Consider a system of linear equations of variable $x=(x_1,\cdots,x_n)$ where each $x_i\in\{ 0,1,\cdots,L-1 \}$. Clearly, there are $\frac{n(n-1)}{2}$ number of equations in the system.

$$x_i-x_j=0, \ \forall i,j \in \{1,\cdots,n\}, i<j$$

**My question.** For general $n$, what are the possible numbers of satisfied equations for $x\in\{ 0,1,\cdots,L-1 \}^n$? And, for each possible number, which equations can be satisfied?

**Example.** When $n=4$. The possible number $N$ of satisfied equations can be $N=0,1,2,3,6$.

(1) $N=0$. This means no equation is satisfied, i.e. $x_1,\cdots,x_4$ take $4$ different values, thus the number of configurations of $(x_1,\cdots,x_4)$ is $A(L,4)$, where $A(L,4)=C(L,4)\times 4!$.

(2) $N=1$. This mean only one equation is satisfied, then the number of configurations is $A(L,3)\times C(4,2)$. Specifically, since we constraint certain $x_i=x_j$, there are $3$ distinct values. Thus there are $A(L,3)$ ways to choose $3$ **ordered** distinct values from $\{1,\cdots,n\}$. Moreover, there are $C(4,2)$ ways to choose $(i,j)$ such that $x_i=x_j$. Thus overall, there are $A(L,3)\times C(4,2)$ configurations. We could also interprete this as the following graph, where each node represent a $x_i$ and two nodes $(i,j)$ are connected means that $x_i=x_j$:

(3) $N=2$. This means two equations are satisfied, then the number of configurations is $A(L,2)\times C(4,3)+A(L,2)\times C(4,2)$. See the second graph in the case $N=2$.

(4) $N=3$. This means $3$ equations are satisfied. $A(L,2)\times C(4,1)$. We could also think in the way of connecting nodes as follows: given $4$ nodes. We connect $3$ edges since $N=3$, and there are $3$ ways to connect them as follows (the blue solid lines).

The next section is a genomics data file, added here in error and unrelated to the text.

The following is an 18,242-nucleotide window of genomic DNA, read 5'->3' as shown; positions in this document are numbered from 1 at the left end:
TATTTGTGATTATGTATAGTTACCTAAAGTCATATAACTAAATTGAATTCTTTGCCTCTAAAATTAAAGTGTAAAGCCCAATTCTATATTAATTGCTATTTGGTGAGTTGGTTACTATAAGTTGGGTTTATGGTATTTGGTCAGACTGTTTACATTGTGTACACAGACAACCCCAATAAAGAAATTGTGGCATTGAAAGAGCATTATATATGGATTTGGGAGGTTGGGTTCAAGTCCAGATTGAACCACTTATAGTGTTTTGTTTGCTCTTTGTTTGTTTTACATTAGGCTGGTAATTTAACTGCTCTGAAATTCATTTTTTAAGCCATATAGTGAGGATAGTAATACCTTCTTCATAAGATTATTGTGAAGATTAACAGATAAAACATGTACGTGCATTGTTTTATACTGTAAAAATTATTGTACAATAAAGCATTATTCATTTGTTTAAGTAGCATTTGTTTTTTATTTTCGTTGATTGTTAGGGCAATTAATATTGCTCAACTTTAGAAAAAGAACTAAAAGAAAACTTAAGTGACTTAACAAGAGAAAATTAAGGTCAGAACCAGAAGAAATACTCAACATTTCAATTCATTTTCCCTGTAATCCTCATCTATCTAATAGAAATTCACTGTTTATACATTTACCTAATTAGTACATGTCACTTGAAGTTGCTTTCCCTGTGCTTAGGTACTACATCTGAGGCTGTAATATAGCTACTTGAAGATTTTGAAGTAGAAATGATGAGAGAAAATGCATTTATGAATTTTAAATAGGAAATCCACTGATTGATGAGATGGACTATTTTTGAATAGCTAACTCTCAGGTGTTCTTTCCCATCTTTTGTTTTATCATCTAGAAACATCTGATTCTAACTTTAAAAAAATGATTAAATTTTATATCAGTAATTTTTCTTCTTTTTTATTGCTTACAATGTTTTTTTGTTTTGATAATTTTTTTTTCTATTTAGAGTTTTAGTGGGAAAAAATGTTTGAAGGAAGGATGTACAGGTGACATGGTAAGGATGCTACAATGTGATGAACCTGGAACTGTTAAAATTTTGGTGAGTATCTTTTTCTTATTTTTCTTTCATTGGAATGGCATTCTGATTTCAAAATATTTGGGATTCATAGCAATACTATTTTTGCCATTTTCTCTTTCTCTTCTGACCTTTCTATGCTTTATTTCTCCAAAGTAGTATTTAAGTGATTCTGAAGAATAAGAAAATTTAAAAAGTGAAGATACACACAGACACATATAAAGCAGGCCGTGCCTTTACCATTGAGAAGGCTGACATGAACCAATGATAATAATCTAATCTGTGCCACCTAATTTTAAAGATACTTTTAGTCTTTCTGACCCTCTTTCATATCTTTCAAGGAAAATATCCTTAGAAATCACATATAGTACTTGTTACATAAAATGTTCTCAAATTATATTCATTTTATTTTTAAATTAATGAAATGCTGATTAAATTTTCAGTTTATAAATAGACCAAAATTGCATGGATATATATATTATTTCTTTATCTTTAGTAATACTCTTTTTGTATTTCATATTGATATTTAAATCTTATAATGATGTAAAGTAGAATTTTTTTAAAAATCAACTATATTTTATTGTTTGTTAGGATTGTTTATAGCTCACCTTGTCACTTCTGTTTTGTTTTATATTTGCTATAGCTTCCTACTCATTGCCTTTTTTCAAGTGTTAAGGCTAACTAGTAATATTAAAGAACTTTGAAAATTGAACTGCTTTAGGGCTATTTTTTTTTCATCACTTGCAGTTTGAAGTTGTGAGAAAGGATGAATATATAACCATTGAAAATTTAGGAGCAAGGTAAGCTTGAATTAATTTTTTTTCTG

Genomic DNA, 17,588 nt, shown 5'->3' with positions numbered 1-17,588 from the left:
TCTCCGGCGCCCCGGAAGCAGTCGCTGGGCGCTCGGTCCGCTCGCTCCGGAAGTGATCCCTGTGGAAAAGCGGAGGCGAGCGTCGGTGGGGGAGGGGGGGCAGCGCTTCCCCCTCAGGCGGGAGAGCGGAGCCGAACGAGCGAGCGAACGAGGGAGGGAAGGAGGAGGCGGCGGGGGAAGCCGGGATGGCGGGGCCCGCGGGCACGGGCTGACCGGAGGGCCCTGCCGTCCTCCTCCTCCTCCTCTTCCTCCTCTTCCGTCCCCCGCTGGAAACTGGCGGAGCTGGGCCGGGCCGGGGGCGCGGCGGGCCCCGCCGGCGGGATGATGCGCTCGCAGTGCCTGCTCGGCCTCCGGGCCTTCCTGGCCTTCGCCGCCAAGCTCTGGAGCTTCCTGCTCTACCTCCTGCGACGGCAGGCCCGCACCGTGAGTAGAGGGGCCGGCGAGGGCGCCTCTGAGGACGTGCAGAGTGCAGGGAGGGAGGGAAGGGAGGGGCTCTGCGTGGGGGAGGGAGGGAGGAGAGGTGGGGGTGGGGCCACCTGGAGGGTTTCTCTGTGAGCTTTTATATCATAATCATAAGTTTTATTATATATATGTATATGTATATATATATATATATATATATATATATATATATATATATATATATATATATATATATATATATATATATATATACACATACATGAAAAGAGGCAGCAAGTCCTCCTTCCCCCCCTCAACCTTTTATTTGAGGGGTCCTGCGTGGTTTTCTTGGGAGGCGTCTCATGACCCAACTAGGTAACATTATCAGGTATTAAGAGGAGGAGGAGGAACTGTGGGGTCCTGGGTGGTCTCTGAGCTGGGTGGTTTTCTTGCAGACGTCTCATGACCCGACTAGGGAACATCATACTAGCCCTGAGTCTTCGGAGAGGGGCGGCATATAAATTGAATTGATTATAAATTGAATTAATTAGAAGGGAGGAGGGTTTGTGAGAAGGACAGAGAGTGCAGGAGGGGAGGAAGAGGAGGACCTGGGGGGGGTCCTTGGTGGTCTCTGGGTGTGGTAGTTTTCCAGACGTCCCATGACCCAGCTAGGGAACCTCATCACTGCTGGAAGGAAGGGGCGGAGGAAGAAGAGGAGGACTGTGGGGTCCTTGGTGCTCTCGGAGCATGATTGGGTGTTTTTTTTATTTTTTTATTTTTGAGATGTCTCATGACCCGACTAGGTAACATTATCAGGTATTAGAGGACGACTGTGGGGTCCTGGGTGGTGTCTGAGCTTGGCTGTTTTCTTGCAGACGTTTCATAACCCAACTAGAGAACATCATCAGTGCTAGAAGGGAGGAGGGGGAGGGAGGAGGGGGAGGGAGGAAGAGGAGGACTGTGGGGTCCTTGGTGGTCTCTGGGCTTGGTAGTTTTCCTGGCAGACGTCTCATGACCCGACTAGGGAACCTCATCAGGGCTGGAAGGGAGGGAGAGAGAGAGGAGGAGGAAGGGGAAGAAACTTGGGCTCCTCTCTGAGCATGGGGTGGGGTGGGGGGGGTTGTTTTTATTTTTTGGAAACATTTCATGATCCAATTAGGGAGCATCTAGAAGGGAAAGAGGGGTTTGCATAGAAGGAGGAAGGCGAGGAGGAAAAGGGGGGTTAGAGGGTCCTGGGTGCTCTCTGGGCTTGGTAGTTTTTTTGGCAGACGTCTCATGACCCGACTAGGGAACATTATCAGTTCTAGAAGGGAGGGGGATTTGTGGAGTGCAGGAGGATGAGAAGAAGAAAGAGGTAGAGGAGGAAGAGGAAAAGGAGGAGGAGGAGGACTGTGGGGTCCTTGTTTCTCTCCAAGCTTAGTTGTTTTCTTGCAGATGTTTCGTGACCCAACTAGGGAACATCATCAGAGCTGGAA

The second and third one does not give any configuration, since for example, $E_1$ and $E_2$ means the $x_i$ associated with the connected three nodes are equal, then the dashed red line must exist as well.

(5) $N=4$. This means $4$ equations are satisfied. There is no configuration corresponding to this case, since if there are $4$ equations satisfied, we must have additional equation to be satisfied as well.

(6) $N=5$. This means $5$ equations are satisfied. There is no configuration corresponding to this case.

(7) $N=6$. This means $6$ equations are satisfied which means all $x_i$ are equal. Thus there is $A(L,1)$ configurations.

**From this simple example, it seems that this problem can be transferred as:**

Given $n$ nodes. How to connect $N$ edges such that in the graph there is **no three-vertex induced path** (otherwise there must exist another edge to connect the two end points of the chain). For each way, there will be $A(L,\text{Num of connected components})\times C(n,\text{isolated nodes})$ configurations.

It seems this problem seems quickly unfeasible when $n$ grows larger.. (not sure)

**If this problem is hard,**

- could we expect that considering some special graph structure such that the problem can be solved?** i.e. consider

$$a_{ij}(x_i-x_j)=0, \ \forall i,j \in \{1,\cdots,n\}, i<j$$ where $a_{ij}$ are elements of adjacency matrix of the graph.

**[Update: If consider triangle-free graphs, for example, complete bipartite graph (with $m,n$ nodes), then the number of $a_{ij}(x_i-x_j)=0$ can be $0,1,\cdots,mn$.**

- Or is there any other way to add constraints to make this problem is explicitly solvable?

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